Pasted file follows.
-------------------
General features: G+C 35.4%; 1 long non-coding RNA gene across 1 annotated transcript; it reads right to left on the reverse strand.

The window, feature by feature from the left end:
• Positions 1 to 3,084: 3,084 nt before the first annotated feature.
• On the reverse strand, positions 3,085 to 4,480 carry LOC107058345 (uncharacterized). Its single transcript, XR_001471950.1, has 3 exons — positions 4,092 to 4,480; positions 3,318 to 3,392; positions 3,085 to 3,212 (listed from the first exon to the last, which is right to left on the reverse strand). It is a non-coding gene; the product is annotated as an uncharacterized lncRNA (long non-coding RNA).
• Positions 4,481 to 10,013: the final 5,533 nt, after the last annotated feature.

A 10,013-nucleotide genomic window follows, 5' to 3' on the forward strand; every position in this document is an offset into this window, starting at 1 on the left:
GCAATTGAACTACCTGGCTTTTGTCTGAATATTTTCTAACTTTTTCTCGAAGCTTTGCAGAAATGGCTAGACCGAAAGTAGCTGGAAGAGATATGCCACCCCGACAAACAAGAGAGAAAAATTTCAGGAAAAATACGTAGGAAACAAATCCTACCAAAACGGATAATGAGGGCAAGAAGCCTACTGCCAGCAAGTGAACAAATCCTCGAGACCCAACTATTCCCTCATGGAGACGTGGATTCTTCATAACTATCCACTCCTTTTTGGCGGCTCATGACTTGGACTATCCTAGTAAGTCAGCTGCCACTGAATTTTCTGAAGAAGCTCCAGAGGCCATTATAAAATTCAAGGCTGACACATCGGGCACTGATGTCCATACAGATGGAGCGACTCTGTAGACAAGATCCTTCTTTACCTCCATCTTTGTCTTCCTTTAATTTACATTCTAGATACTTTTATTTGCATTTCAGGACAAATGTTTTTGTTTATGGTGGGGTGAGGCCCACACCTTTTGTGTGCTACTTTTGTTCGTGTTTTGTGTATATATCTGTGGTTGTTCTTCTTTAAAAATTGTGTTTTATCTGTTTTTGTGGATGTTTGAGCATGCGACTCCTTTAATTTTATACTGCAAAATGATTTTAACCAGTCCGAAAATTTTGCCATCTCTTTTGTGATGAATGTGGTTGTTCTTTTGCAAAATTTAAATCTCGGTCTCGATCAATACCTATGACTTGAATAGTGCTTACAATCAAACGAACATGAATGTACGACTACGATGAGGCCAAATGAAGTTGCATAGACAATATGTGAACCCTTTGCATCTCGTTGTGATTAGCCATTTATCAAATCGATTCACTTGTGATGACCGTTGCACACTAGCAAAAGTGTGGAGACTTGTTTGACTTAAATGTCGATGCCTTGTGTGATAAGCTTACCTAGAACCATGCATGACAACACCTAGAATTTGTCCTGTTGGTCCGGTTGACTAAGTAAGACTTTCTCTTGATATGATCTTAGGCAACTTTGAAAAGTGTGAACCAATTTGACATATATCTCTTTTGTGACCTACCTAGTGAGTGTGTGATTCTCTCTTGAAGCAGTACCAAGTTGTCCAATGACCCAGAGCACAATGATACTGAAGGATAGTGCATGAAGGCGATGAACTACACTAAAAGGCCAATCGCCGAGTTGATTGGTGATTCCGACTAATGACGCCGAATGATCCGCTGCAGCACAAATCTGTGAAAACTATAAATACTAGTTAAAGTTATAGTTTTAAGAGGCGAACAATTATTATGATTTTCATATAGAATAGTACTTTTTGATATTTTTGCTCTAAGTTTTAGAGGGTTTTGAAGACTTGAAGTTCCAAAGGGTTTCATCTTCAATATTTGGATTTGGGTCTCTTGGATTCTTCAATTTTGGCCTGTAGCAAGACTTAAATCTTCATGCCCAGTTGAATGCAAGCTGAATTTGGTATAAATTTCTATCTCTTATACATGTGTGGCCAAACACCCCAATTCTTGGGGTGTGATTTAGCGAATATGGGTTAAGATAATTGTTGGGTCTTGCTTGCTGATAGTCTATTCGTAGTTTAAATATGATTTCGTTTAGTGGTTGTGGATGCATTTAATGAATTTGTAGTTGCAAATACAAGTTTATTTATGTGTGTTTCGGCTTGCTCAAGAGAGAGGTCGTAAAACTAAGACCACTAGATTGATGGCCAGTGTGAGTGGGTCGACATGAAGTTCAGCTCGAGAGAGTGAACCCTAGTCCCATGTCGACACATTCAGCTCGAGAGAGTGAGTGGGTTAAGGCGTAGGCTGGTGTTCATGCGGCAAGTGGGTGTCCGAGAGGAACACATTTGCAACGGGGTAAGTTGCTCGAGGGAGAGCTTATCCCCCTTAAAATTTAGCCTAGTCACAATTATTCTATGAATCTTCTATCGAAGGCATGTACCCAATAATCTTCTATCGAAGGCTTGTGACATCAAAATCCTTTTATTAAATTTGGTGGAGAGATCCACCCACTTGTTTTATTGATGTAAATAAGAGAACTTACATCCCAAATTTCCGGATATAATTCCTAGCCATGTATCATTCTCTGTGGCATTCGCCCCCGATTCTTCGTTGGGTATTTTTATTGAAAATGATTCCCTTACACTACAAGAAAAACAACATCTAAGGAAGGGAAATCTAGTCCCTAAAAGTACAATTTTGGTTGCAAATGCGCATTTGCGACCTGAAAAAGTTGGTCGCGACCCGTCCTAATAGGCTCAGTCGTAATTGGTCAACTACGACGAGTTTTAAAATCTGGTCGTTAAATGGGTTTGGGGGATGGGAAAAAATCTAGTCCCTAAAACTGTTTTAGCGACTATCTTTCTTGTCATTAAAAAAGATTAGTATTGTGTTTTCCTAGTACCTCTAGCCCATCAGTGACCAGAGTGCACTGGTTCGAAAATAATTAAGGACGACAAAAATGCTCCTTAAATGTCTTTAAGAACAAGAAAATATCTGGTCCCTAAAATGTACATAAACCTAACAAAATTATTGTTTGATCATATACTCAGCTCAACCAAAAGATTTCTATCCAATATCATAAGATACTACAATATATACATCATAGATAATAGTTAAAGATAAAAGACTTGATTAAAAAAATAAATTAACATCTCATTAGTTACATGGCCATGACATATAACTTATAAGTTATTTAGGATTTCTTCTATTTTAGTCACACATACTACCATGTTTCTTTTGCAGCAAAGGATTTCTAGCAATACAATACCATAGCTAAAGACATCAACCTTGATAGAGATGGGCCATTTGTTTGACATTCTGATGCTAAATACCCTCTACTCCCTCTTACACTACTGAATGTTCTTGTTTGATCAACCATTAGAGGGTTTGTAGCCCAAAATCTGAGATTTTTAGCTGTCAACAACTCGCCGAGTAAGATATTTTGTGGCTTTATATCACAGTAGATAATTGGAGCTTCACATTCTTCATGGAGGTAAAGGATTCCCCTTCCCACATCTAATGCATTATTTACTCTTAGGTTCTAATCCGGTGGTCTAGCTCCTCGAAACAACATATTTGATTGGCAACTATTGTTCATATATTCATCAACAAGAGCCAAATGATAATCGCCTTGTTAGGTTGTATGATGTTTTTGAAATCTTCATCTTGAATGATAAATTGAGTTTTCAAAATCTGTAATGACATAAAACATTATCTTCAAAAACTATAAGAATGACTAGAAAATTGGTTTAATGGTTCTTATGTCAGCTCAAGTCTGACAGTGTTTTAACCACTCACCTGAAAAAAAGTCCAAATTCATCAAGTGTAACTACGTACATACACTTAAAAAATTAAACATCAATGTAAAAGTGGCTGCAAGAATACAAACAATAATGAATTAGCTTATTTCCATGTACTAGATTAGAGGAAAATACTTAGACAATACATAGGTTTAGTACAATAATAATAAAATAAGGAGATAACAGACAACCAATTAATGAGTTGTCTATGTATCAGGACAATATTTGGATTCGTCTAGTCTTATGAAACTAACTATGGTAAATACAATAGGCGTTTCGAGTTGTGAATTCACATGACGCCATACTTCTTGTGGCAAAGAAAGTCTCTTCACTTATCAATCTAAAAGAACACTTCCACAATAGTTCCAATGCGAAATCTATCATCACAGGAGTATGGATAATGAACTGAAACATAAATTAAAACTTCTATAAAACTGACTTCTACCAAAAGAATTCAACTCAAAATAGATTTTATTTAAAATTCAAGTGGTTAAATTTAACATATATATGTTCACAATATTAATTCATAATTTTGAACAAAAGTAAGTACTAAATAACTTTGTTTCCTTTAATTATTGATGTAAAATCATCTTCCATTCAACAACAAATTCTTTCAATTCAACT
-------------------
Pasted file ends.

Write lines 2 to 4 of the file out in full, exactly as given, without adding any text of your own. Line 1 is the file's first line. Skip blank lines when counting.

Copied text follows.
The window, feature by feature from the left end:
• Positions 1 to 3,084: 3,084 nt before the first annotated feature.
• On the reverse strand, positions 3,085 to 4,480 carry LOC107058345 (uncharacterized). Its single transcript, XR_001471950.1, has 3 exons — positions 4,092 to 4,480; positions 3,318 to 3,392; positions 3,085 to 3,212 (listed from the first exon to the last, which is right to left on the reverse strand). It is a non-coding gene; the product is annotated as an uncharacterized lncRNA (long non-coding RNA).